In Natural Alternatives International, Inc. v. Creative Compounds, LLC., Appeal No. 2018-1295, a divided panel of the Federal Circuit reversed and remanded a decision by the District Court for the Southern District of California that granted a judgment on the pleading holding the asserted claims invalid as not patent eligibile.
Natural Alternatives International, Inc., a California-headquartered manufacturer of nutritional supplements, asserted claims of several of its patents, directed to (1) methods of “regulating hydronium ion concentrations in a human tissue” and “increasing anaerobic working capacity in a human subject” by providing an amount of beta-alanine “effective to increase beta-alanyl histidine dipeptide synthesis” in the human tissue (“the Method Claims”), (2) human dietary supplements comprising beta-alanine (“the Product Claims”), and (3) uses of beta-alanine in manufacturing a human dietary supplement (“the Manufacturing Claims”). The District Court held that, even under Natural Alternatives’ own proposed constructions, such claims were directed to natural laws or products of nature and, thus, were not eligible for patent protection under 35 U.S.C. §101.
In an opinion authored by Judge Moore and joined by Judge Wallach, the Federal Circuit held that, the factual allegations in the Complaint, with all reasonable inferences drawn in favor of the patentee, were sufficient to plausibly establish eligibility.
The Federal Circuit concluded that the Method Claims were directed to “new ways of using an existing product” and were patent-eligible as methods of treatment. The Federal Circuit also noted that Natural Alternatives proposed to construe the claim phrase “effective to increase” to mean “elevat[ing] beta-alanine above natural levels to cause an increase in the synthesis of beta-alanyl-histidine dipeptide in the tissue.” Under this claim construction, the Method Claims would require administering a specific dosage form of beta-alanine in a specific manner to alter a human subject’s condition from the natural homeostatic processes to achieve a specific physiological benefit.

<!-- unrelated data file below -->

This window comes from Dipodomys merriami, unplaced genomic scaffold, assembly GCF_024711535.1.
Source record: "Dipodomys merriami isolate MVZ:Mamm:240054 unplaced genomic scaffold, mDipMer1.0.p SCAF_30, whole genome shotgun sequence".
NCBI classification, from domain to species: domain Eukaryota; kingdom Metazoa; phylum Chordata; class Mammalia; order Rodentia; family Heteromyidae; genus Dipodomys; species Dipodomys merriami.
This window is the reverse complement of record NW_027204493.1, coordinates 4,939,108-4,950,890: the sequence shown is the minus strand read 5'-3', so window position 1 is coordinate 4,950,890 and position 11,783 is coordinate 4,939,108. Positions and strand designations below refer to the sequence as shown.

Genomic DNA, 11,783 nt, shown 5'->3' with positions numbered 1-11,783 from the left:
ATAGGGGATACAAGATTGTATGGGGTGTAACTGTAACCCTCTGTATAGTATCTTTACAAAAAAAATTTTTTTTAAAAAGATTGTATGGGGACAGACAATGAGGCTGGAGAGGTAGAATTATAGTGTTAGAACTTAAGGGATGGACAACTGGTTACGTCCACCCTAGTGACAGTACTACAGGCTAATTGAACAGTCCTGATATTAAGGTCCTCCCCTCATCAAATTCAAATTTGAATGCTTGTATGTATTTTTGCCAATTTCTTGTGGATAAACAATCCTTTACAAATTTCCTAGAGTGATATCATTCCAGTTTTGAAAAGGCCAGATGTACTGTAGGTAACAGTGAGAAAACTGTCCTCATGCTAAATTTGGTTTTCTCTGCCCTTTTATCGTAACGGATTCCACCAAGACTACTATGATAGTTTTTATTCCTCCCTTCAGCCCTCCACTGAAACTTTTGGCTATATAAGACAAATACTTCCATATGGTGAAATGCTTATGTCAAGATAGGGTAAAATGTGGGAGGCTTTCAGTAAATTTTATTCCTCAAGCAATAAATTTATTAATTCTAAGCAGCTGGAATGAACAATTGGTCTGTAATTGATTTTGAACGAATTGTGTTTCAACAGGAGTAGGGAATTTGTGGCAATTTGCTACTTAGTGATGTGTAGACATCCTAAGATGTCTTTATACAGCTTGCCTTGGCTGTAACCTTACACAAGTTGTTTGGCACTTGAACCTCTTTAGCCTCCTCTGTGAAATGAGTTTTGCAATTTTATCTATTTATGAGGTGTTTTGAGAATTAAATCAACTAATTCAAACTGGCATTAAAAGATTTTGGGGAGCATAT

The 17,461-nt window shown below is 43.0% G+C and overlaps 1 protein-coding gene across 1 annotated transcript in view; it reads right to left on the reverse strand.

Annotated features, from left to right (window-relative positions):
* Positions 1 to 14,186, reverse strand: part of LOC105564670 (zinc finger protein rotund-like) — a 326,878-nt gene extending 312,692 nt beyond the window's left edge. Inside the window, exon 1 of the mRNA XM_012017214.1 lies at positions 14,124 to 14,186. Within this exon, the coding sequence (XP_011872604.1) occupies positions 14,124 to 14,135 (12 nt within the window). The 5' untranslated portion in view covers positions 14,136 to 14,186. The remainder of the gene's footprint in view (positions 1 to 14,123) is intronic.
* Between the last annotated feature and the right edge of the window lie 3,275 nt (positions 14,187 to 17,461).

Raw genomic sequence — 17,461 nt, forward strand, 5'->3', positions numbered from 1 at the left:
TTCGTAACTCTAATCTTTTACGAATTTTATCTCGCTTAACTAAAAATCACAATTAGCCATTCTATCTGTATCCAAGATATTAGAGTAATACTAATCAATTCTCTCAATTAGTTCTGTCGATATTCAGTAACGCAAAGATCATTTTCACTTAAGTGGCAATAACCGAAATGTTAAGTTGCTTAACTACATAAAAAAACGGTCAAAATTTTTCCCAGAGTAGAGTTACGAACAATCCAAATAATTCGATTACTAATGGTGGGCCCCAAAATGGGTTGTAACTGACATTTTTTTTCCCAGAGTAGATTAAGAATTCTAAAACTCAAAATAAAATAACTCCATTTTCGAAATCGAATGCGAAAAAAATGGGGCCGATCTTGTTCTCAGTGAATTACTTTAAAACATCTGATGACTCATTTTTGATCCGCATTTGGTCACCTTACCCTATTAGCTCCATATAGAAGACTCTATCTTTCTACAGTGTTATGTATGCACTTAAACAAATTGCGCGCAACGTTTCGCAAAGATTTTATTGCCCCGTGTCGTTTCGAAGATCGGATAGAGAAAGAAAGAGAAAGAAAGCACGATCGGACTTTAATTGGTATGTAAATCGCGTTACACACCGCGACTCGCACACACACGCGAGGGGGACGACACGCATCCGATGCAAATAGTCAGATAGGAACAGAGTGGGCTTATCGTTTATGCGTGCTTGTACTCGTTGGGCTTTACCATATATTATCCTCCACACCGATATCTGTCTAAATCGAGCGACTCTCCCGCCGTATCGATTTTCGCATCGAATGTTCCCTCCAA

The Federal Circuit also concluded that the Product Claims were directed to “specific treatment formulations that incorporate” naturally-occurring amino acid ingredients “into a dosage form with particular characteristics” and that the Manufacturing Claims were “directed to the manufacture of a human dietary supplement with certain characteristics.” The Federal Circuit explained that, at the pleading stage, Natural Alternatives’ assertions that “the claimed dosage forms can be used to increase athletic performance in a way that naturally occurring beta-aniline cannot” sufficed to support the requisite “different characteristics.”
Moreover, all three types of claims recite the term “dietary supplement.” Natural Alternatives proposed to construe the claims phrase “dietary supplement” to mean “an addition to the human diet, which is not a natural or conventional food.” The Federal Circuit also concluded that, on this record and given the procedural posture of this appeal, the “dietary supplement” claim limitation could not be considered routine and conventional. Thus, the Federal Circuit concluded that the asserted claims pass muster under the Mayo/Alice framework.
Judge Reyna dissented, and questioned both the panel majority’s reliance on the patentee’s claim construction position in assessing patent eligibility under 35 U.S.C. § 101 and whether a district court should decide patent eligibility issues before resolving the relevant, underlying claim construction issues.